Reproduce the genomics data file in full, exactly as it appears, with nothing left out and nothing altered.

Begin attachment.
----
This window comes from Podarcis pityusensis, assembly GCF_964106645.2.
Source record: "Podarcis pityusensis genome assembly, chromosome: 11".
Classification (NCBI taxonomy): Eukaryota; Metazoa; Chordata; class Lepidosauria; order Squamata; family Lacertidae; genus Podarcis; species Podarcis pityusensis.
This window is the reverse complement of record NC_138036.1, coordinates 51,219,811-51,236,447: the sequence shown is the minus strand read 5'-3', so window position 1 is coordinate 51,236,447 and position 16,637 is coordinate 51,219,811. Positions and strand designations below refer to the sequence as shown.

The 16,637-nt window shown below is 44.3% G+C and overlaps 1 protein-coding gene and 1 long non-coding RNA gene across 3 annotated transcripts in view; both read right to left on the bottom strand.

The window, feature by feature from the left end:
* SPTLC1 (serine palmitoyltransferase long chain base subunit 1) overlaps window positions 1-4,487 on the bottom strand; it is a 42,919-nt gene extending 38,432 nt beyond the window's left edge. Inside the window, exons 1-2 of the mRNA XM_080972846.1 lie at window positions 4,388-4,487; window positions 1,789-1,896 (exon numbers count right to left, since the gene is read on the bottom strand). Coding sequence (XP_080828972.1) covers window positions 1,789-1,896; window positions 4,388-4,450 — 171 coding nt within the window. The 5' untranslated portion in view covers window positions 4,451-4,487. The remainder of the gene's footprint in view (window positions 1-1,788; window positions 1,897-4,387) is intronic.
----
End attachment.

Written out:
This window comes from Podarcis pityusensis, assembly GCF_964106645.2.
Source record: "Podarcis pityusensis genome assembly, chromosome: 11".
Classification (NCBI taxonomy): Eukaryota; Metazoa; Chordata; class Lepidosauria; order Squamata; family Lacertidae; genus Podarcis; species Podarcis pityusensis.
This window is the reverse complement of record NC_138036.1, coordinates 51,219,811-51,236,447: the sequence shown is the minus strand read 5'-3', so window position 1 is coordinate 51,236,447 and position 16,637 is coordinate 51,219,811. Positions and strand designations below refer to the sequence as shown.

The 16,637-nt window shown below is 44.3% G+C and overlaps 1 protein-coding gene and 1 long non-coding RNA gene across 3 annotated transcripts in view; both read right to left on the bottom strand.

The window, feature by feature from the left end:
* SPTLC1 (serine palmitoyltransferase long chain base subunit 1) overlaps window positions 1-4,487 on the bottom strand; it is a 42,919-nt gene extending 38,432 nt beyond the window's left edge. Inside the window, exons 1-2 of the mRNA XM_080972846.1 lie at window positions 4,388-4,487; window positions 1,789-1,896 (exon numbers count right to left, since the gene is read on the bottom strand). Coding sequence (XP_080828972.1) covers window positions 1,789-1,896; window positions 4,388-4,450 — 171 coding nt within the window. The 5' untranslated portion in view covers window positions 4,451-4,487. The remainder of the gene's footprint in view (window positions 1-1,788; window positions 1,897-4,387) is intronic.